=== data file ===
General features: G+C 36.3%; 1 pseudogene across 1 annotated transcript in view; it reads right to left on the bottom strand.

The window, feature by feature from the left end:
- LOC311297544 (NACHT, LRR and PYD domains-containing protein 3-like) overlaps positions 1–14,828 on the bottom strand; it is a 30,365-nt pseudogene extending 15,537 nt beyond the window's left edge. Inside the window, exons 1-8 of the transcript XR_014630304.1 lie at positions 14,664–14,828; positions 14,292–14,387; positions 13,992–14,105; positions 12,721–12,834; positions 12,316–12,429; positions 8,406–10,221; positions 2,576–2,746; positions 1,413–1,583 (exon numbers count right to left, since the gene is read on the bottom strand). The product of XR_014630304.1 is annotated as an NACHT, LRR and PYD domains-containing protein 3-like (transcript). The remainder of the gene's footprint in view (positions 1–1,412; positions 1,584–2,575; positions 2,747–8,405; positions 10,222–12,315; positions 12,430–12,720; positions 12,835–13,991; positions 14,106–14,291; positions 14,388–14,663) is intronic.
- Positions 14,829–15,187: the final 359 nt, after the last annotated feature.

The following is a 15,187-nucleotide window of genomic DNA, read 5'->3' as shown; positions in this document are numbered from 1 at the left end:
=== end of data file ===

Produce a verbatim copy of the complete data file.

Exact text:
General features: G+C 36.3%; 1 pseudogene across 1 annotated transcript in view; it reads right to left on the bottom strand.

The window, feature by feature from the left end:
- LOC311297544 (NACHT, LRR and PYD domains-containing protein 3-like) overlaps positions 1–14,828 on the bottom strand; it is a 30,365-nt pseudogene extending 15,537 nt beyond the window's left edge. Inside the window, exons 1-8 of the transcript XR_014630304.1 lie at positions 14,664–14,828; positions 14,292–14,387; positions 13,992–14,105; positions 12,721–12,834; positions 12,316–12,429; positions 8,406–10,221; positions 2,576–2,746; positions 1,413–1,583 (exon numbers count right to left, since the gene is read on the bottom strand). The product of XR_014630304.1 is annotated as an NACHT, LRR and PYD domains-containing protein 3-like (transcript). The remainder of the gene's footprint in view (positions 1–1,412; positions 1,584–2,575; positions 2,747–8,405; positions 10,222–12,315; positions 12,430–12,720; positions 12,835–13,991; positions 14,106–14,291; positions 14,388–14,663) is intronic.
- Positions 14,829–15,187: the final 359 nt, after the last annotated feature.

The following is a 15,187-nucleotide window of genomic DNA, read 5'->3' as shown; positions in this document are numbered from 1 at the left end: